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Eri Yamamoto

Since moving to the United States from her native Japan in 1995, Eri Yamamoto has established herself as one of jazz's most original and compelling pianists and composers in crossing contemporary, progressive, and modern creative subgenres. The root of her sound is a highly personal lyricism that expresses itself most poignantly in improvisation. Unlike most pianists of her generation, she doesn't pursue a forceful athleticism, but is almost always unhurried in giving voice to an active imagination. Her three early-2000s dates for Jane Street -- 2001's Up & Coming, 2002's Three Feel, and 2004's Colors -- brought her to the attention of bassist/composer William Parker and pianist/composer Matthew Shipp. The former enlisted her for his first piano trio project Luc's Lantern, and his Raining on the Moon Ensemble, who issued the critically acclaimed Corn Meal Dance. She has since appeared on more than a handful of his recordings and toured with him across the globe. She fully impressed Shipp and he brought her on to record the trio album Cobalt Blue for Thirsty Ear's Blue Series in 2006. Since making her debut with AUM Fidelity on 2008's Duologue, she has been a label mainstay, issuing more than a half-dozen trio recordings with bassist David Ambrosio and drummer Ikuo Takeuchi including 2010's In Each Day, Something Good, 2013's Firefly, and 2016's Life, all while working with others, holding down a steady gig at Arthur's Tavern, in New York's Greenwich Village, and finally, working as an educator teaching private lessons and workshops to jazz musicians of all instruments from the U.S., Japan, Europe, and North Africa. Born in Osaka, Japan, Eri Yamamoto began playing classical piano at age three, and within five years was composing her own pieces. Throughout her education she continued to study piano, as well as viola, voice, and composition, but when she came to the U.S. for the first time in 1995 and by chance saw jazz pianist Tommy Flanagan play, she knew she had found the kind of music she truly wanted to pursue. Later that year she enrolled in the New School's Jazz and Contemporary Music program, although she had never studied anything but classical music before. In 2000, she began playing regularly with a trio at Arthur's Tavern in Greenwich Village. The following year she issued her debut album, Up & Coming on Jane Street. Two more efforts for the label followed, each receiving great critical acclaim: Three Feel in 2002, and Colors in 2004. While pursuing her craft, she encountered bassist/composer William Parker and pianist/composer Matthew Shipp. She impressed them both with her lyrical, focused approach and flawless technique. The bassist selected her to sit in for Luc's Lantern, his first foray into a piano trio. In 2006, Shipp was so taken with her work he enlisted her for Thirsty Ear's Blue Series. She issued Cobalt Blue with her trio. Two years later, she worked with Parker again on Corn Meal Dance, one of his most acclaimed dates, and made her debut for AUM Fidelity on Duologue -- a series of improvised duets with Parker, Hamid Drake, and Federico Ughi -- and the trio offering Redwoods, a couple of months later. Yamamoto also played on drummer Whit Dickey's Emergence in 2009. A year later she released Pianos in duet with Yves Leveille on Effendi Records, and her own trio set In Each Day, Something Good for AUM. In addition to leading her own group and working with Parker (Wood Flute Songs, 2013), Yamamoto was the pianist in Ughi's quartet on the albums Songs for Four Cities (2012) and Before the Songs (2015). Yamamoto was busy. She released her own The Next Page in 2012 and followed it with the universally acclaimed Firefly in 2013. Yamamoto spent the next several years holding down her Arthur's gig, touring, and working in the studio with Parker on For Those Who Are, Still in 2015 and on 2016's The Great Spirit, and releasing Life with her trio. A year later, while vacuuming at home Yamamoto started humming "Goshu Ondu," to the rhythm of the chore's movement. A traditional circle dance song from Shiga near Kyoto where her grandparents lived, it reminded her of the place she spent her childhood summers. She could hear, in the circular nature of the song, and its possibilities for a vocal chorus. Yamamoto had the thought, "Why don't I compose for choir?" She sat down, began to write for "Goshu Ondo," longhand and couldn't stop. Over three months, the two-minute song, became an hour-long suite in nine movements. She sent a demo of it to Vince Peterson, founder/director of the 50-member Choral Chameleon. He agreed to produce it without even listening to the demo: So familiar was he with Yamamoto's recordings he trusted her implicitly. After three months of rehearsals between the trio and choir, the work premiered for two nights of performances. Choral Chameleon joined the trio for Goshu Ondo Suite, recorded by AUM Fidelity and released during the fall of 2019. The previous summer, Yamamoto's trio was performing it with choirs across Europe, including a stellar performance at the 54th Heineken Jazzaldi with the Easo Choir.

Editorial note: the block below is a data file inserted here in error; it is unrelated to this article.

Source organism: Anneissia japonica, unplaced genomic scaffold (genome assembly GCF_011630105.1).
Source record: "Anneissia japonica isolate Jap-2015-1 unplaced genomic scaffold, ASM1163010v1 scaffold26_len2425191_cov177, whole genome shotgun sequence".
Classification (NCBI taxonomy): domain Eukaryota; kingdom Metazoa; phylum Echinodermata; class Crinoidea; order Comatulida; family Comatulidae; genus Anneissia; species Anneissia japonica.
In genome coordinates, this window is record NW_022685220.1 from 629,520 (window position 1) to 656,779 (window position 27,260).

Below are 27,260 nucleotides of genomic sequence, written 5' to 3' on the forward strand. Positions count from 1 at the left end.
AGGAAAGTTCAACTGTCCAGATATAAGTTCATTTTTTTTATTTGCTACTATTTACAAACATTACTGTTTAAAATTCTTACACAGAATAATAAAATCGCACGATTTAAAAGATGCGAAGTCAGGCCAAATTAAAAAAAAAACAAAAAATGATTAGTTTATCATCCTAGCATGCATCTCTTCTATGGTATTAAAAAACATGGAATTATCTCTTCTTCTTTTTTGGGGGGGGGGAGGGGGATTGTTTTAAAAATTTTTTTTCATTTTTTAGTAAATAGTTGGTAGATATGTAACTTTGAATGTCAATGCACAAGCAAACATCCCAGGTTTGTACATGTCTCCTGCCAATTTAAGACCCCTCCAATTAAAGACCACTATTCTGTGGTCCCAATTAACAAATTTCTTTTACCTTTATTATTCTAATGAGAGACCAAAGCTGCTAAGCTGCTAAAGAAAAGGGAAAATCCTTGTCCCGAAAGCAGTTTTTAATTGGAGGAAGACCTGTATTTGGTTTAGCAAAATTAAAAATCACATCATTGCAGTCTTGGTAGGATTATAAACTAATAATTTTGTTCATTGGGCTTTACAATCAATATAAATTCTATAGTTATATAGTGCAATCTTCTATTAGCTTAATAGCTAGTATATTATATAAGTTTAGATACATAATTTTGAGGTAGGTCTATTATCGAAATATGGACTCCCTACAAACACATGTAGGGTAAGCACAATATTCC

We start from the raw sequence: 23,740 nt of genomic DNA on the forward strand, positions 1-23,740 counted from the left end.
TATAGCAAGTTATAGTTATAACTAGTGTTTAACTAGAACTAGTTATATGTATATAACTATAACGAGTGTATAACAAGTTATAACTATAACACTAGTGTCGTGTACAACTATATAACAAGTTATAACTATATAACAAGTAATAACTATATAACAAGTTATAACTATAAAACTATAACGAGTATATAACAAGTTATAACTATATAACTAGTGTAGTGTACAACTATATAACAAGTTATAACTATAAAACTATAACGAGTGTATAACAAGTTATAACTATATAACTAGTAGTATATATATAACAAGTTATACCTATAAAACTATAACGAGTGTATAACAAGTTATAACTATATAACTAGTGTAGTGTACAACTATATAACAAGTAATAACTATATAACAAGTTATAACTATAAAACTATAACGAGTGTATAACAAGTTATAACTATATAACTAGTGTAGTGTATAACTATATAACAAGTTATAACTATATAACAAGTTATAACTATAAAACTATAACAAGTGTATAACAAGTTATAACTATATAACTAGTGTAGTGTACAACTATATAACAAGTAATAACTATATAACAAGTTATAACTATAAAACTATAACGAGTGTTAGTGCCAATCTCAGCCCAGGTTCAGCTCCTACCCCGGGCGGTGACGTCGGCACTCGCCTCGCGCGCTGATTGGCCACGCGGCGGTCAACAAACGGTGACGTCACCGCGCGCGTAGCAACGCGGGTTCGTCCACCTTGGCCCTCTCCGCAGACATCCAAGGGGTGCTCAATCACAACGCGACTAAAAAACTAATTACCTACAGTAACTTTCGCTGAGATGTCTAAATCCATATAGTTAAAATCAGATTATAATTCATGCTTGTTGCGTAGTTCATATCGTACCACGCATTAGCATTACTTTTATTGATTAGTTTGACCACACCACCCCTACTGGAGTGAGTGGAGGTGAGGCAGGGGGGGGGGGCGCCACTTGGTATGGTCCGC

© Marisa Brown /TiVo
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